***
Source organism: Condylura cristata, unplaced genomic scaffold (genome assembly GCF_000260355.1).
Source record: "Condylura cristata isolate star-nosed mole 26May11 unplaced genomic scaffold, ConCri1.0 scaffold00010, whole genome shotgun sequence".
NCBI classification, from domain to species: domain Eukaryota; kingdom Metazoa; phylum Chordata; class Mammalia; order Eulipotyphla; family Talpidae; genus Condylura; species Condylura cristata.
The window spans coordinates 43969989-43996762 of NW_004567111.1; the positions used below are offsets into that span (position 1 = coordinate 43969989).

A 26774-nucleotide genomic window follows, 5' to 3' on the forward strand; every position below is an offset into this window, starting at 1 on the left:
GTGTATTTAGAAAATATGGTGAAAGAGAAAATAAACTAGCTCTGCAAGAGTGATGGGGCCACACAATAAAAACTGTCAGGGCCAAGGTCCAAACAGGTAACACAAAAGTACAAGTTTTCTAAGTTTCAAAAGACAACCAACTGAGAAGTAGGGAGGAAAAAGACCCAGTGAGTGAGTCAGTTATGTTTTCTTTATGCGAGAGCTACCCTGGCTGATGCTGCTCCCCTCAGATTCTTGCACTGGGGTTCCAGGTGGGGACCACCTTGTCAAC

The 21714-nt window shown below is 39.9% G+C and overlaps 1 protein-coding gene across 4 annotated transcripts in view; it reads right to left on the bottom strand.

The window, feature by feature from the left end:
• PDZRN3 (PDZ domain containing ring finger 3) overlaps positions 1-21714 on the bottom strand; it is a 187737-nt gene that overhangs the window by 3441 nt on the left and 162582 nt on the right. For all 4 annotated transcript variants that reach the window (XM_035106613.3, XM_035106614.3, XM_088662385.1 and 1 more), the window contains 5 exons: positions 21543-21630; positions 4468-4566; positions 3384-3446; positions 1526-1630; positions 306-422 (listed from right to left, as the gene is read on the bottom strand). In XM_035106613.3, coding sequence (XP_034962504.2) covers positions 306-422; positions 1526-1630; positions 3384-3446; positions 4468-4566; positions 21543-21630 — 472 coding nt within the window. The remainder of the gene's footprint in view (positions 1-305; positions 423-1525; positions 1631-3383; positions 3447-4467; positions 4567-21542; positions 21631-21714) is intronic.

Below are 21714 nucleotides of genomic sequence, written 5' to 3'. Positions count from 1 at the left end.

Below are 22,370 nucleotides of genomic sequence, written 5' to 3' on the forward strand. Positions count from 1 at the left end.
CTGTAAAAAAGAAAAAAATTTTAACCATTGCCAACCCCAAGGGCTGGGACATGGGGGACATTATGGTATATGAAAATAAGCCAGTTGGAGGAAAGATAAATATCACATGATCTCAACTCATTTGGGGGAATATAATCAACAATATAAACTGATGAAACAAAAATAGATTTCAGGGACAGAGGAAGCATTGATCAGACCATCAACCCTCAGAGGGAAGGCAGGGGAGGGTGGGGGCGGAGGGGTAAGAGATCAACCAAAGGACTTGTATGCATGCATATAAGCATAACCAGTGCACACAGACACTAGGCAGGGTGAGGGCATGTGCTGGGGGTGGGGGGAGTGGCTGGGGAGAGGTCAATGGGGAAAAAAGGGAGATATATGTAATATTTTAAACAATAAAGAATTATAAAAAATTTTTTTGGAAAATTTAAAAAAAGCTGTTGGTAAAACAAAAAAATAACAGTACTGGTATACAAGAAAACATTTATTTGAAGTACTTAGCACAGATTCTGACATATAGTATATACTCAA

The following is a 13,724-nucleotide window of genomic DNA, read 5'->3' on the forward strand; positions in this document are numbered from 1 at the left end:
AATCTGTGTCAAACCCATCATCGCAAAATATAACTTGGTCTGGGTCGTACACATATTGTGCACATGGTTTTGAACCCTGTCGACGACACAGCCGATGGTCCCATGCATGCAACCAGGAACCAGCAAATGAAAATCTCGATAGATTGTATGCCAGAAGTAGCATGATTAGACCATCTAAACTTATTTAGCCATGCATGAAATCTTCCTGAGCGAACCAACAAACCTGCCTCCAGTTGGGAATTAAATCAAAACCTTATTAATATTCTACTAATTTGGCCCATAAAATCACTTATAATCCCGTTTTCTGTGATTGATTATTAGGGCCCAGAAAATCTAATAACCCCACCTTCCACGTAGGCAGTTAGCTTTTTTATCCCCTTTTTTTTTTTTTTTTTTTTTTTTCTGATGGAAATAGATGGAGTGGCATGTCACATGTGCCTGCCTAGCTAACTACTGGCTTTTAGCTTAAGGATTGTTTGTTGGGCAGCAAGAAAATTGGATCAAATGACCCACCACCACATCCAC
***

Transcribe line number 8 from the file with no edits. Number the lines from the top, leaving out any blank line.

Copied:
The window, feature by feature from the left end: